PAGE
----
Therapeutic options

Current therapeutic options for ATLL include: observation until progression (watch and wait), interferon alpha (IFN), zidovudine (ZDV), combination chemotherapy, allogeneic transplantation of hematopoietic stem cell and new agents.

However, there is no standard treatment for ATLL nowadays. Hence, before any specific recommendation, we encourage trying with clinical studies(61).


Patients with indolent and chronic forms can survive one or more years without chemotherapy. We agree that in indolent forms, this active observation strategy could be used(51).

Conventional chemotherapy

The most used chemotherapy is the so-called CHOPlike, especially in lymphomatous form. Between 1970 and 1980, it was treated the same way that with other T-cells, reaching 8 months survival. In 1998, a phase III study(62) was carried out. This study compared CHOP 14 (cyclophosphamide, doxorubicin, vincristine and prednisone), with VCAP–AMP–VECP (VCAP: vincristine, cyclophosphamide, doxorubicin and prednisolone; AMP: doxorubicin, ranimustine and prednisone; VECP: vindesine, etoposide, carboplatin and prednisone). Even though the second one obtained the higher toxicity, it achieved the most complete answers (40% vs 25%, P = 0.02) and the most global survival up to 3 years (24% vs 13%). For this reason, it is considered as a standard currently, however, many of the drugs of this scheme are not found in Latin America.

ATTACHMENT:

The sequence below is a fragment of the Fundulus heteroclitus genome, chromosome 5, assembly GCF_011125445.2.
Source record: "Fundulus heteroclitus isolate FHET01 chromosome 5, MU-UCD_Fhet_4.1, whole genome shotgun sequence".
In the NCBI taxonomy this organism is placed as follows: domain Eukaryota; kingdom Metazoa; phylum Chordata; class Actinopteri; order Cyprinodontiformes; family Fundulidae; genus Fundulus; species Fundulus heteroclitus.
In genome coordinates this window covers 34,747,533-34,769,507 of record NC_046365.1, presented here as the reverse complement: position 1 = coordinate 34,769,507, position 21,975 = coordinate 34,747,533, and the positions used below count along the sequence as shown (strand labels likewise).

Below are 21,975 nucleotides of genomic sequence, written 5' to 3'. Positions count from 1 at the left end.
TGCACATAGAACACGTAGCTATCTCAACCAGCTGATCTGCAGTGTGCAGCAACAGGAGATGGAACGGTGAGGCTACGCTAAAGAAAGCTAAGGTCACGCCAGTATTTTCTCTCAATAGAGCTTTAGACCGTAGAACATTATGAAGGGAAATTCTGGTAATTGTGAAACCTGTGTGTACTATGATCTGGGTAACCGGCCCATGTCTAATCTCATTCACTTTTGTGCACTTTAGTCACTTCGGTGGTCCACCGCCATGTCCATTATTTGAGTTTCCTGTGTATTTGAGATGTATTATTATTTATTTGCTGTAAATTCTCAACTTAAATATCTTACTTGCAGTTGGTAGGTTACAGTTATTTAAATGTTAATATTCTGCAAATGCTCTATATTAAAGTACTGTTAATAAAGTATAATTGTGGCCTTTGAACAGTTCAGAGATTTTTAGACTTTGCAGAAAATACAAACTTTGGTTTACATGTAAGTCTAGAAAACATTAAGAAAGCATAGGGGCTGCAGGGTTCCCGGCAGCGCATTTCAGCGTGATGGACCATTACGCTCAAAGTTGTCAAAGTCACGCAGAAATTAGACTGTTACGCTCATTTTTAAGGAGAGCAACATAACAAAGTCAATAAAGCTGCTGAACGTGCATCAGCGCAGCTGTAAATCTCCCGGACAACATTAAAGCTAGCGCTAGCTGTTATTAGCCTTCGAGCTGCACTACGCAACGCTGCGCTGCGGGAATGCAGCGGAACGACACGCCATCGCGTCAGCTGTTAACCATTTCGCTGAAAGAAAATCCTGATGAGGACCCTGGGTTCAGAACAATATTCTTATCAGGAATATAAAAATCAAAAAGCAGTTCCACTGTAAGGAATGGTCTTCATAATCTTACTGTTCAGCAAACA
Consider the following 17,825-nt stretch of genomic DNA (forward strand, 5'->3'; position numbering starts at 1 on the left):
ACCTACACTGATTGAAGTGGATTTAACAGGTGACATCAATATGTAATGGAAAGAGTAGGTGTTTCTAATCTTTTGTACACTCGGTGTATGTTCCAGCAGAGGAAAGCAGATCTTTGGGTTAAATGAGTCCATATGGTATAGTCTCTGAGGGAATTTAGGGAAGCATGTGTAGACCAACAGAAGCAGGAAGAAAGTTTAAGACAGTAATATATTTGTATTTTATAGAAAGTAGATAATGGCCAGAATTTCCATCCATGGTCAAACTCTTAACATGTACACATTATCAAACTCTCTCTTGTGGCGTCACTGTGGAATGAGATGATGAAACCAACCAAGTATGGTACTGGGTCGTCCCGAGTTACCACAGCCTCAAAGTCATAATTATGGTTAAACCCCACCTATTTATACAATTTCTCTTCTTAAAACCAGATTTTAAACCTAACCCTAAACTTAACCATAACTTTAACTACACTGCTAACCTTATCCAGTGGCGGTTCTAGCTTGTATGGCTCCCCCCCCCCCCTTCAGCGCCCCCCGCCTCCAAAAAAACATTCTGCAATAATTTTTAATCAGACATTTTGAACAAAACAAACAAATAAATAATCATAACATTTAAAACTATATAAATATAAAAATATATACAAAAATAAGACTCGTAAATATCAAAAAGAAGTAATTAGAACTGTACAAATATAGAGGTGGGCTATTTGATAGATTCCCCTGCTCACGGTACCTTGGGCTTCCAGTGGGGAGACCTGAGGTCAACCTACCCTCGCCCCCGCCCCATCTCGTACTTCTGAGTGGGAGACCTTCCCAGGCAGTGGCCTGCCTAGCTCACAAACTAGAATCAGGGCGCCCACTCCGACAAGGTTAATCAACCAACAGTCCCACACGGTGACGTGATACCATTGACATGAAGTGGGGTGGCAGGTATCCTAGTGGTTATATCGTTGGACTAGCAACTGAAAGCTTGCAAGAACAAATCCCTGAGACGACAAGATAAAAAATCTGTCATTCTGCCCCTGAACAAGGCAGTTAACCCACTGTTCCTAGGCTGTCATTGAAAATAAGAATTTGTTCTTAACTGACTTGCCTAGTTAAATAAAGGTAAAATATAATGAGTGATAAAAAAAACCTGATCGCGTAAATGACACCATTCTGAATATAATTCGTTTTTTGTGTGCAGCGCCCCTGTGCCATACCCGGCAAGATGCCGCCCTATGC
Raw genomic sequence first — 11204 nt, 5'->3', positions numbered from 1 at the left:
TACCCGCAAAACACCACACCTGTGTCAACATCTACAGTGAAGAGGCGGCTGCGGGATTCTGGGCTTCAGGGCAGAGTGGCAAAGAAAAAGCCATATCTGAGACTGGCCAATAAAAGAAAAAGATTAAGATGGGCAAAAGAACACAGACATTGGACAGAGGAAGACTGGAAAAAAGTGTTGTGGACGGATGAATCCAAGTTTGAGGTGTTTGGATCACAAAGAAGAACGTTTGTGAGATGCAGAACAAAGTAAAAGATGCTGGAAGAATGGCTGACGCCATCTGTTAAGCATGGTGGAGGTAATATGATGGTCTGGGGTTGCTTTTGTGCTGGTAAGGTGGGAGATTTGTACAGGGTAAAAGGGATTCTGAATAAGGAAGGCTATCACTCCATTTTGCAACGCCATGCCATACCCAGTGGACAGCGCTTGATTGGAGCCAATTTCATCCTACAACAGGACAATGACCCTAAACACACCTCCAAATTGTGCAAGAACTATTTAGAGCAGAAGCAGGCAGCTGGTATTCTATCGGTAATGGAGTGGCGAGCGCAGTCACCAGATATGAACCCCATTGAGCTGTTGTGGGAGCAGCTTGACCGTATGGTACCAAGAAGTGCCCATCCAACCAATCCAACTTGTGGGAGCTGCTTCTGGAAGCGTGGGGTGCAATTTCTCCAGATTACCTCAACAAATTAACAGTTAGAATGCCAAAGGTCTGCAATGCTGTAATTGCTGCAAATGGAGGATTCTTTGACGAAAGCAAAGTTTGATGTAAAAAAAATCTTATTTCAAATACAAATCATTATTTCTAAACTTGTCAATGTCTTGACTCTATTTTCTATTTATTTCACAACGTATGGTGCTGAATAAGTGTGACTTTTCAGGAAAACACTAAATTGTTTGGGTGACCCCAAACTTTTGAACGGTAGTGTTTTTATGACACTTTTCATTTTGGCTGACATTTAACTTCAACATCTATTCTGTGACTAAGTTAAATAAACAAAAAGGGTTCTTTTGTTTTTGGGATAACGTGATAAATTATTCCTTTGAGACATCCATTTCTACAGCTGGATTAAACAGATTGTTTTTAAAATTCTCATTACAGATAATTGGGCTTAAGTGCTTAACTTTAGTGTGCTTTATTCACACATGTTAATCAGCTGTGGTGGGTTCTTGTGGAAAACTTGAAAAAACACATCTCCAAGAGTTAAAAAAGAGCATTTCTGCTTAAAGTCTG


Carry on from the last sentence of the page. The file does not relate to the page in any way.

Due to the high percentage of CNS involvement, we recommend intrathecal prophylaxis along with chemotherapy(63).

Antiretroviral therapy and interferon alpha